Flicker, Kerin, Kruger & Bissada, LLP
Menlo Park
650-289-1400
San Ramon
925-327-6200

Parents may be posting too many pictures of their children online

Most parents love taking photos of their children -- and they naturally want to share them! However, the days when you had to corner willing friends and drag out a photo album to show off the kids are long gone. These days, many parents end up using social media to chronicle their children's lives.

In fact, the average child these days has been shown in 1,300 videos or photos on social media by the time they reach 13 years of age. Children who establish their own social media accounts are apt to have an even higher number. Kids between 11 and 16 years of age post about 26 times a day -- and often they include photos.

That's an astounding number -- and possibly a huge problem for the children someday in the future. It might also turn into a problem for the parents, especially if a divorced parent ends up in a custody dispute.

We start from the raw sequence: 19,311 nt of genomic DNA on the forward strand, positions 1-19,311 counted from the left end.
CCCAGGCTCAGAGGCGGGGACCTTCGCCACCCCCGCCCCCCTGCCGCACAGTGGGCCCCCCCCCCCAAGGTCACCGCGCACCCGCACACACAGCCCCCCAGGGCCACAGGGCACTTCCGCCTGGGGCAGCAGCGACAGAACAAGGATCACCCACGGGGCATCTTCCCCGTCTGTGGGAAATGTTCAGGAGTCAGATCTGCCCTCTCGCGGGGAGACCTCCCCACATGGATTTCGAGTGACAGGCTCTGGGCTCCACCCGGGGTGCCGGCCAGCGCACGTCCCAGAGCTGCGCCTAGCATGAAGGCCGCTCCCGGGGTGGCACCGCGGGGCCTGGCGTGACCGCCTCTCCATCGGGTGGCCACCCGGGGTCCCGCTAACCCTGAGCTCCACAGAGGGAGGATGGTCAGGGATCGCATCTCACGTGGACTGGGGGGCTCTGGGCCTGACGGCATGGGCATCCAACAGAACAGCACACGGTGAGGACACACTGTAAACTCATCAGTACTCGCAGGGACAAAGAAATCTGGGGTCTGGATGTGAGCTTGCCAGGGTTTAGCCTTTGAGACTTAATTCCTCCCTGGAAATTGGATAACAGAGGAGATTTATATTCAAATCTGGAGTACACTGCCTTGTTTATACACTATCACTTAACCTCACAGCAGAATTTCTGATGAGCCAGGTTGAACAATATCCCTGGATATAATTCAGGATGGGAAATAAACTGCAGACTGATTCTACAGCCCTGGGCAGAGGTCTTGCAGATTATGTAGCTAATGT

Photos of children can -- and have been -- be swiped by scam artists who want to play on the sympathies of others. Photos and the information that can be gleaned from them are also useful to manipulators who may want something out of your children. They can use what they see to create a false sense of connection and shared identify if they contact your children online through fake accounts. In addition, you may be accidentally revealing information someone could use to locate your children -- which destroys their safety.

Unless you choose carefully, photos of your children can also cause problems in a custody case. Photos of "shaming" as a part of discipline could backfire in court if the judge doesn't agree with your methods. Photos of your child playing naked in a tub, for example, could get you accused of exploiting them or not caring about their privacy and welfare.

While you probably won't stop posting every photo of your child online, you should take the time to think about what you post. Use close-ups to avoid giving away too much information about your private life when you show off your child's beautiful smile -- and teach your older children to exercise online caution with photos as well.

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